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We’ve long been advocates of huddles in healthcare. Not just pre-op huddles and post-op debriefings, but also huddles in a variety of healthcare settings. For example, we advocate a huddle at the beginning of a clinic or office session. That helps plan the day’s activities and allow for contingencies. Similarly, we like a huddle at the end of the day to take a look at tomorrow’s clinic or office schedule. See our December 9, 2008 Patient Safety Tip of the Week “Huddles in Healthcare” for examples of various huddle opportunities in healthcare.
But the mid-shift huddle is a new one for us. Yet it makes a whole lot of sense. A recent article in Health Leaders (Davis 2021) discussed how mid-shift huddles at University of Wisconsin Health improved care for fall-risk patients and provided other benefits.
At University of Wisconsin Health the mid-shift huddles occur three times per day (once per shift) at 10:30 AM, 5 PM, and 3 AM. The care team leader leads these huddles and they are attended by the staff working that shift. While the initial focus was on patient safety, they subsequently added informational content.
The article discusses how the mid-shift huddles differ from the more typical change-of-shift huddles. The change-of-shift huddles provide a high-level overview of what staff need to know to successfully start their shift, such as unit status (census, open beds, admits/discharges), staffing, and safety concerns (code status, high fall-risk patients/recent falls, patients of concern). They also cover cover quick unit or organizational updates that don't need much discussion but are helpful to know, such as updates to the visitor policy, PPE changes, or workflow updates related to COVID.
The mid-shift huddles go into more detail regarding unit status, include more detail on high fall-risk patients, and check in with each staff member to redistribute resources if anyone needs help. These huddles last closer to 15 minutes and cover topics that need more in-depth discussion, such as a practice changes, lessons learned from recent healthcare-associated infections events on the unit, or educational content. In addition to including educational content, they sometimes add fun activities to the mid-shift huddles.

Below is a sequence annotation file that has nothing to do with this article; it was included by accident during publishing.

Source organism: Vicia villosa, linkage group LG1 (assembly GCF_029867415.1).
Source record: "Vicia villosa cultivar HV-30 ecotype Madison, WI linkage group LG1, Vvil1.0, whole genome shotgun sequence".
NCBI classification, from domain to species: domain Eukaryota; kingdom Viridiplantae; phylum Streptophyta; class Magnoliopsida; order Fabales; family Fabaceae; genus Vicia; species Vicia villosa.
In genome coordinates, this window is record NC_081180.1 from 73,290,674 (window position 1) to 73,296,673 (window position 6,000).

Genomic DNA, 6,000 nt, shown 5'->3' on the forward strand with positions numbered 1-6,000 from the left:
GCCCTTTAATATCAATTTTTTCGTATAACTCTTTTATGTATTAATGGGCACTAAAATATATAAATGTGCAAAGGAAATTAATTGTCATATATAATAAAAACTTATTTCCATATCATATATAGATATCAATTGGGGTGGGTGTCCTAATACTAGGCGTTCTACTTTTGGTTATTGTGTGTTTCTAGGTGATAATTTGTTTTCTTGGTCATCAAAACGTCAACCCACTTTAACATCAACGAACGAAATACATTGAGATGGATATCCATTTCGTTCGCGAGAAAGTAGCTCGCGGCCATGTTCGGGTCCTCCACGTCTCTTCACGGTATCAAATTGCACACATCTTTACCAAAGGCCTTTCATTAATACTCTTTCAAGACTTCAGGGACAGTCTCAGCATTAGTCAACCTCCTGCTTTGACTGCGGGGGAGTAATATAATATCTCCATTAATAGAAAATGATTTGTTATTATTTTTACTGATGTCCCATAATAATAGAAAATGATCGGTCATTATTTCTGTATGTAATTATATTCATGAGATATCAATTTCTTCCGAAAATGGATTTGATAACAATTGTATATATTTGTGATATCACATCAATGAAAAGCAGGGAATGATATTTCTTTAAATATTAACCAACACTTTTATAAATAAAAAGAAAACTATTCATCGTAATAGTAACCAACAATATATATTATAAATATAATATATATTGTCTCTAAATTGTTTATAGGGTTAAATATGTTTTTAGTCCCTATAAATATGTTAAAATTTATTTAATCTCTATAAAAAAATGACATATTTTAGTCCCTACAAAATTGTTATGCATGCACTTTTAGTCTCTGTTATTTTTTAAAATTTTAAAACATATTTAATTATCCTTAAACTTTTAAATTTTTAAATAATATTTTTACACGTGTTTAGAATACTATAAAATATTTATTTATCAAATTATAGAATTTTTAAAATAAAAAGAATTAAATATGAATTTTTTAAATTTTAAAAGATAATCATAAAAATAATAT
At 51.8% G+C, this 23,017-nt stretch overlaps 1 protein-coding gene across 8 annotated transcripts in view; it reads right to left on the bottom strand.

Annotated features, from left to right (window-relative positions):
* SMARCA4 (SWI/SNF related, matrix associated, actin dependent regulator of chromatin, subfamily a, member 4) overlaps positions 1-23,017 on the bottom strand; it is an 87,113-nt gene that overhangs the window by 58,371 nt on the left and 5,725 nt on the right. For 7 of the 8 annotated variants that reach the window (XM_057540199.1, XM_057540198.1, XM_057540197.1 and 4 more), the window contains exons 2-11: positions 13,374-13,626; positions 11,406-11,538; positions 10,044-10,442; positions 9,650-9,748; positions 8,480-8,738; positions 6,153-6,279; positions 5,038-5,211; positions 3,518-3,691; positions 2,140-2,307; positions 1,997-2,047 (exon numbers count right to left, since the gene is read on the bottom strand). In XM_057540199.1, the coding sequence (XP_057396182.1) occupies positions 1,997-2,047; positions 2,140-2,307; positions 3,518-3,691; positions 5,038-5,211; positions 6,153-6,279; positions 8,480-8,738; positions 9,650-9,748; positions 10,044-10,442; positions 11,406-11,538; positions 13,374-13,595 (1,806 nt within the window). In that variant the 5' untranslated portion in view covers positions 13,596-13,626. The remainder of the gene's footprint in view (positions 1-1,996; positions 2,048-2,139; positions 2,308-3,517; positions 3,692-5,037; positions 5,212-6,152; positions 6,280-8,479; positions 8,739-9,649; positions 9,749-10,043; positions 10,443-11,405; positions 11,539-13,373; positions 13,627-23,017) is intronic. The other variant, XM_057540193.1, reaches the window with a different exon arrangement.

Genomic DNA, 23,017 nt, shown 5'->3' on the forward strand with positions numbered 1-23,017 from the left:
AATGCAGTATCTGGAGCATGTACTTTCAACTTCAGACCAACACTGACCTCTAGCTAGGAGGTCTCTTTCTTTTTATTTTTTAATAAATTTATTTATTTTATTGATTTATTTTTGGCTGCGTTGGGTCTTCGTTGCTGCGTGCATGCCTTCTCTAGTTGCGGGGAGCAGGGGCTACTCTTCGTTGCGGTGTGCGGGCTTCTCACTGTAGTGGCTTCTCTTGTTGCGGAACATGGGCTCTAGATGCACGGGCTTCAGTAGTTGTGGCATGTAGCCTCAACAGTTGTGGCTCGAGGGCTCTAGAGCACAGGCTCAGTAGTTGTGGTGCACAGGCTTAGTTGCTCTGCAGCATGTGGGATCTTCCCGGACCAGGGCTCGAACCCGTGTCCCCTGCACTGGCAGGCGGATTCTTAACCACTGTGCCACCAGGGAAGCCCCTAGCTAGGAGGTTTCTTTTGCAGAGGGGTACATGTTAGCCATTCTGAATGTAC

The article also notes positive experience with mid-shift huddles at Johns Hopkins Bayview (Buckingham 2018). The team on a surgical unit added mid-shift huddles to their existing use of the “huddle board”, a way of visually presenting data on ongoing projects. The mid-shift huddles were added as a way of reviewing each shift in real-time, looking backward and forward. But they quickly realized these huddles were great team building exercises. All staff attend the huddle, led by members of the management team, and other members of the interdisciplinary care teams are invited as well. They share not only clinical details and census data, but also staffing updates, announcements, and congratulations. They found these mid-shift huddles helped them improve fall rates, hand hygiene compliance, staff responsiveness (on the HCAHPS report), staff engagement, and improvements in both the Safety Climate and Teamwork domains.
Another very logical venue for mid-shift huddles would be the emergency department. Rather than waiting for end-of-shift to prepare handoffs to incoming staff, it makes sense to plan well ahead of time for change of shift. For example, a mid-shift huddle could help expedite moving an admission to an actual inpatient bed rather than leaving that task to incoming staff. That mid-shift huddle can also alert staff to incoming patients (either transfers from other facilities or in-transit ambulance patients).
The biggest challenge for mid-shift huddles, according to Sara Schoen, nurse manager at University of Wisconsin Health, is balancing the time to attend huddles against any time being taken away from patient care. Our own take on this balancing act is that any mid-shift refocusing of resources can likely minimize any care left undone and be beneficial in the long run. The added benefit on team building and staff morale is a real bonus whose value you simply can’t measure.
See our prior columns on huddles, briefings, and debriefings:
Davis C. Huddle Up! Nursing Mid-Shift Meetings Create Better Outcomes. HealthLeaders 2021; June 21, 2021
Buckingham B. Huddling for Healthcare. In 2017-2018 Johns Hopkins Bayview Nursing Annual Report. Creating a Highly Reliable Organization. Johns Hopkins Medicine 2018
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